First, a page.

Yesterday I came across a beautiful piece of a story in the form of a language-independent short movie, and that got me thinking. How often do we see good language-independent storytelling?
Most of the time we depend on either written text or narratives/monologues/dialogues spoken out loud to have a story and all of it’s nuances conveyed to us. The issue there is that, whenever we either write or say something, we are binding our thoughs to a specific language, and that is one really restrictive way of doing things. Not everyone speaks the same language, and not everyone is willing to learn english (the closest to what most people think of as a “universal language”) to be able to communicate and absorb all the culture that is made available to us on a daily basis both on and off of the internet.
Now, I’m not saying that therefore writing and speaking are inferior forms of storytelling, but unless you have wide access to translators (or your fans are willing to translate your work for you), you are pretty much restricting people’s access to the knowledge and message you want to pass on. The same applies to this blog: by writing in english and not providing a competent effort of translation, I am restricting people’s access to the ideas shared here. That saddens and motivates me to find a way of fixing this issue at least for what I consider to be the main form of art that I work with: games.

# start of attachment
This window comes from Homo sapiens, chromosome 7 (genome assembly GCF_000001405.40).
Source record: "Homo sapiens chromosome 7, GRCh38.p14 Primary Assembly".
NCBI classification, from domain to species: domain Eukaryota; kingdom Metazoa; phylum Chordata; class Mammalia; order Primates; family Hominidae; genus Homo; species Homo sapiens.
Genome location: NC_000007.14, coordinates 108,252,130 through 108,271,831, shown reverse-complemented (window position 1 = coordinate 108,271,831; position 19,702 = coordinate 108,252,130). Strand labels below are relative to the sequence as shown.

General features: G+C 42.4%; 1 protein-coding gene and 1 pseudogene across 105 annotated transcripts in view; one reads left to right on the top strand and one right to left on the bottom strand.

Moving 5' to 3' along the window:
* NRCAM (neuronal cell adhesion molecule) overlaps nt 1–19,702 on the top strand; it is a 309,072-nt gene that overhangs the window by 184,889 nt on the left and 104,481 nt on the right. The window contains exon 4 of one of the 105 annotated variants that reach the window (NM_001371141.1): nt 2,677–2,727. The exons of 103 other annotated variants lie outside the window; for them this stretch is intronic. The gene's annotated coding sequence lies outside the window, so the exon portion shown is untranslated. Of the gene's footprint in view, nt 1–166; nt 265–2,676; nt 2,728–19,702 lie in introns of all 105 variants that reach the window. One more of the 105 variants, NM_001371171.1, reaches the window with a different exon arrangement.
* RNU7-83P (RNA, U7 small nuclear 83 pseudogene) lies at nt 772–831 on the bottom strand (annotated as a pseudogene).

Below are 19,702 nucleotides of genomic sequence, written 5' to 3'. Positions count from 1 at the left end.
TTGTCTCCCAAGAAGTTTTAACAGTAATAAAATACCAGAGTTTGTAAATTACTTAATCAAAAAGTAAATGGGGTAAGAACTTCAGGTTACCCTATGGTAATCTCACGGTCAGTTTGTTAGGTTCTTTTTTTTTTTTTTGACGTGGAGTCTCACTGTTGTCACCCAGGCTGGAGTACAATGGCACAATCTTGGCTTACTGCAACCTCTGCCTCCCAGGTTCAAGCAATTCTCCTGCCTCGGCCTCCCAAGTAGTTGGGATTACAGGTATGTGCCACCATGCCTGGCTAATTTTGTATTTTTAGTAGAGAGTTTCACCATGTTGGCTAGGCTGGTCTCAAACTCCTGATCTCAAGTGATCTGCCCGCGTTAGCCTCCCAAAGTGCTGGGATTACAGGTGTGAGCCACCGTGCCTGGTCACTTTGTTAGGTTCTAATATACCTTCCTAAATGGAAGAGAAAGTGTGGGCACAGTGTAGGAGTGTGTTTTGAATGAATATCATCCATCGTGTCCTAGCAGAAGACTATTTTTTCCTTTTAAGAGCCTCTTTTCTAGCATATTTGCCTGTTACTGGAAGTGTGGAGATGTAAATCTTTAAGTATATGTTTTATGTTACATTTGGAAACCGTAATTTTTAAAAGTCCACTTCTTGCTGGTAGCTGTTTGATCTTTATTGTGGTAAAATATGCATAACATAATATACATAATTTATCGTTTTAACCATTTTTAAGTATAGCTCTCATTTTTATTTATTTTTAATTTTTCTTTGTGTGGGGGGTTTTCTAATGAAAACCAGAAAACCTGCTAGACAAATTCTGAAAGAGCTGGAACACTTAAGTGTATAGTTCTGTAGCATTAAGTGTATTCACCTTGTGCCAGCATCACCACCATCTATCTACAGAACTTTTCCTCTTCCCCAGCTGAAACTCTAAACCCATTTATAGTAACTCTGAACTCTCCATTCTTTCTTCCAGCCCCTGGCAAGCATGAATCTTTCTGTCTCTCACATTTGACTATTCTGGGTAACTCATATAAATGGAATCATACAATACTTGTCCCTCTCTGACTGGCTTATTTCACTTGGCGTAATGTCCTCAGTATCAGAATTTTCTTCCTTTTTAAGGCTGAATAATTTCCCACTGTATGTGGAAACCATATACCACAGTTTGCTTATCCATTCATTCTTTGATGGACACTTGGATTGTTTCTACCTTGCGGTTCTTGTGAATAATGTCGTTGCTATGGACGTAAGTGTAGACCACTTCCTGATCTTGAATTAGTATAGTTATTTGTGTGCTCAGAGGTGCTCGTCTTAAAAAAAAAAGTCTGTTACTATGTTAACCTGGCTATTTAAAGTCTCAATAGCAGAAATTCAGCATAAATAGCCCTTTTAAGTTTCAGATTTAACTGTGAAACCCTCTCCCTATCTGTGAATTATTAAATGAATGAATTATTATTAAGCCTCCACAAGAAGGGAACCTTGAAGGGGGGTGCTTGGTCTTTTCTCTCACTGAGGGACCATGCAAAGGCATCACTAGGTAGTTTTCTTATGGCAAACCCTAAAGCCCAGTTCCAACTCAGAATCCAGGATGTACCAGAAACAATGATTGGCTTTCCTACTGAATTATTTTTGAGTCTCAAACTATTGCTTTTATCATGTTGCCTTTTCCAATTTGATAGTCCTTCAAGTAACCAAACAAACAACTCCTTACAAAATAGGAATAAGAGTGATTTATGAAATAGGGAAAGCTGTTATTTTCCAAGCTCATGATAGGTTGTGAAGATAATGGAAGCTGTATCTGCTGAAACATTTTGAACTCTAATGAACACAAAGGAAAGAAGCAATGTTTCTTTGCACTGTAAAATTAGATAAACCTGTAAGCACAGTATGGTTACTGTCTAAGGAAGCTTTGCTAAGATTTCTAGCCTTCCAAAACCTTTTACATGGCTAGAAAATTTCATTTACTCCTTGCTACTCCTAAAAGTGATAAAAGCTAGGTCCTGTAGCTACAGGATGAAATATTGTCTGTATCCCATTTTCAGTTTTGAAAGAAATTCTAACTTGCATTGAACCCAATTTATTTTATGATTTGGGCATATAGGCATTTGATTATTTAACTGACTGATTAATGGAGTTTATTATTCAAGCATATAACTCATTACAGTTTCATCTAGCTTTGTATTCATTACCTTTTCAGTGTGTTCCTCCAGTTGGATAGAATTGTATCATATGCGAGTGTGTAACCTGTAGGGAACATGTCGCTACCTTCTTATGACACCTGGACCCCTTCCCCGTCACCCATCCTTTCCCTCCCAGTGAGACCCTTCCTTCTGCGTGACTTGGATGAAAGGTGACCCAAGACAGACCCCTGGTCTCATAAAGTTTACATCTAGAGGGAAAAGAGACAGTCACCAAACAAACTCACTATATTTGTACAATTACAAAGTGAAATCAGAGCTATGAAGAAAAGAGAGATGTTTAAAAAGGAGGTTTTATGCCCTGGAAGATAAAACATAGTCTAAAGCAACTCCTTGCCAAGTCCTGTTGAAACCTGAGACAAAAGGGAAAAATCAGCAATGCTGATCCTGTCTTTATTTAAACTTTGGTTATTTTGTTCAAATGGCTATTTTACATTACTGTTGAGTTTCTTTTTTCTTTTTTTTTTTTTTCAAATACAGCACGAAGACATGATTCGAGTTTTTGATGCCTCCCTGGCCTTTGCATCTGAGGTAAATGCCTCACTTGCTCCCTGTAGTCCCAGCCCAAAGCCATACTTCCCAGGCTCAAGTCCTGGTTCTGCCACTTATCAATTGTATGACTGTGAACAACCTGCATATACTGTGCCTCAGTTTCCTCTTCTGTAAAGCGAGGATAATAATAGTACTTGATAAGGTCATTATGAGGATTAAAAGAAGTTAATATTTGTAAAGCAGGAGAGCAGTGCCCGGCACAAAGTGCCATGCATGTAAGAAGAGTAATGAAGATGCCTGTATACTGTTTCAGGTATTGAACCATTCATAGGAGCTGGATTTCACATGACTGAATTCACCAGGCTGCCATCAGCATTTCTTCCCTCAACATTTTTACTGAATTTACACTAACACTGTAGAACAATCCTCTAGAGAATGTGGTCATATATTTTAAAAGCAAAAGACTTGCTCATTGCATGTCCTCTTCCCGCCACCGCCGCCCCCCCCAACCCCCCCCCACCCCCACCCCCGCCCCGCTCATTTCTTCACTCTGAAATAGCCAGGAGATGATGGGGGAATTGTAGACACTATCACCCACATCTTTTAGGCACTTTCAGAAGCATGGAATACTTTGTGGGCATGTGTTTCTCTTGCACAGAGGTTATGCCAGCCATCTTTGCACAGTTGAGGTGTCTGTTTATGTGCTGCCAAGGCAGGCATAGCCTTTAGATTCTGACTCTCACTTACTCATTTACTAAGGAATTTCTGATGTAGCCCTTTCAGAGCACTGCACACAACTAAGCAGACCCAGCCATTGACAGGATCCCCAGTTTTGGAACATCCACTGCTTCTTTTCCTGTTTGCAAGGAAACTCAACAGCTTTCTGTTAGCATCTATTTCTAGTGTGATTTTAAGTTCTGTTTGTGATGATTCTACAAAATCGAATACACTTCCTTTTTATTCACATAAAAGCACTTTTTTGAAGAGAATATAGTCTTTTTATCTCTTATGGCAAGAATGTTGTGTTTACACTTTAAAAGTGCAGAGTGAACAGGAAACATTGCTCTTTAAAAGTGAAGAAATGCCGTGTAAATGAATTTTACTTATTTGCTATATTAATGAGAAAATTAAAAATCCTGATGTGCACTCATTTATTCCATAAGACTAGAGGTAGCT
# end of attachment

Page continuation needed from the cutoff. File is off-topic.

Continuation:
As you probably have figured by now, this is a follow-up to my previous post on non-textual communication in games. This is a wildly important idea, simply because while the world we live in allows people from different localities, cultures, social status and whatnot to communicate freely, one can see we are still struggling with the hurdle that is the differences in language.
For now, I would love to find some examples of great games that are not bound by language in any way (I might have some on my game library, although I can’t really access it right now). Any thoughs, people?